Struggling carmaker Saab's chief executive Friday repeated that the group would appeal a court ruling that rejected its application to reorganize its business as it seeks additional funding.
"We will provide as much information as we can, and we anticipate filing by Monday" Victor Muller, who is also president of Saab, told Swedish Radio news.
Saab's application for voluntary reorganization was rejected Thursday by the district court in Vanersborg, DPA reported.
In its five-page ruling the court noted that Saab was unable to pay its outstanding debts, one of the prerequisites for undergoing reorganization.
The court also said it was "unclear" how the company could solve its funding and resume operations, which was another prerequisite.
In its rejected application, Saab and its Dutch-based owner Swedish Automobile said the voluntary reorganization process aimed at securing short-term stability pending funds from Chinese groups Pang Da and Youngman.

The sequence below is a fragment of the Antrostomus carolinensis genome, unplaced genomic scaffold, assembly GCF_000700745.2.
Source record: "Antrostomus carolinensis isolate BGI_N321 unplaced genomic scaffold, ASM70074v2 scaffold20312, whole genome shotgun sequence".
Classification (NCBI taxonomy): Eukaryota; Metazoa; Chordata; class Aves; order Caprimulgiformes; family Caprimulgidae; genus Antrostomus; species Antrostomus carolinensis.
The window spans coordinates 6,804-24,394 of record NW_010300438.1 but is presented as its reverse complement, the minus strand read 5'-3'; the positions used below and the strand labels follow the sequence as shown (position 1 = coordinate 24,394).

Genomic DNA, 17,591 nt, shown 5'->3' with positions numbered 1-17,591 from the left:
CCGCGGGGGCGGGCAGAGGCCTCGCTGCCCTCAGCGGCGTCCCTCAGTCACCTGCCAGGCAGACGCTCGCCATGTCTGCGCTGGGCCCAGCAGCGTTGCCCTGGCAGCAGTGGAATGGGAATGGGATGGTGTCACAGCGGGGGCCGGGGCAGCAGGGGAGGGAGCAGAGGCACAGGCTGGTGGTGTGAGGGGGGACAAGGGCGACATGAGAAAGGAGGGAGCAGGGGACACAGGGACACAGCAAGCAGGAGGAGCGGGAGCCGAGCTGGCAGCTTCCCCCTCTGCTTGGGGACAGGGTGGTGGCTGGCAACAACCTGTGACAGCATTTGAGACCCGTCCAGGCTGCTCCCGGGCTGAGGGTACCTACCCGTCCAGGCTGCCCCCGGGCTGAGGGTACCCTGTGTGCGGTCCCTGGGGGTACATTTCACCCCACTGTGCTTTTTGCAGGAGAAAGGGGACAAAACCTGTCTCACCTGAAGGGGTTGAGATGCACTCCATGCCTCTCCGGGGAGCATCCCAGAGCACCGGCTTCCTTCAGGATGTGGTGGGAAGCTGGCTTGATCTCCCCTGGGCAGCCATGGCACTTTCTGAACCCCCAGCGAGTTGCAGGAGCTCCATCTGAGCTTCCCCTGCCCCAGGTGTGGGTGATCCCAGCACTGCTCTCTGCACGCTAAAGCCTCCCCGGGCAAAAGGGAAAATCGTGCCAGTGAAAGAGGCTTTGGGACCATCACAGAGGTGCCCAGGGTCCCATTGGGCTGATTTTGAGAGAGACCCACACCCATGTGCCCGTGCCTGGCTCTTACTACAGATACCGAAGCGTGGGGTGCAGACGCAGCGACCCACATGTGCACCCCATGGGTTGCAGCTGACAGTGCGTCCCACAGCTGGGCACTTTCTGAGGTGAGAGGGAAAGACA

Muller said Friday that Saab had sufficient funds to pay salaries but had also to deal with claims from suppliers. "By law" Saab could not favour one group of creditors - the employees - over another, he said.
The court noted that the application did not offer sufficient details of when regulatory authorities in China would give approval, or other possible investors.
Muller said the appeal aimed at dealing with those issues. If the appeal court application fails, the company would likely try to appeal to the supreme court.
He ruled out filing for bankruptcy, citing "if you are responsible for 3,500 employees the last thing you want to explain to them is we gave up because we were too afraid."
Time is however running out, since the unions at Saab have collected powers of attorney from members as part of efforts to pressure the company to pay the wages.
The unions have an option to file a bankruptcy petition against the carmaker. This would enable salaries be paid under a wage-guarantee programme.
Production at the company's main plant in Trollhattan, western Sweden, has been at a virtual standstill since April and wage payments have been late for three months in a row.
Swedish Automobile, formerly Spyker Cars, took over Saab from US automotive group General Motors in early 2010.
Last week, Saab reported a net loss of 224 million euros (315 million dollars) for the six-month period January to June, when it sold fewer than 13,000 cars.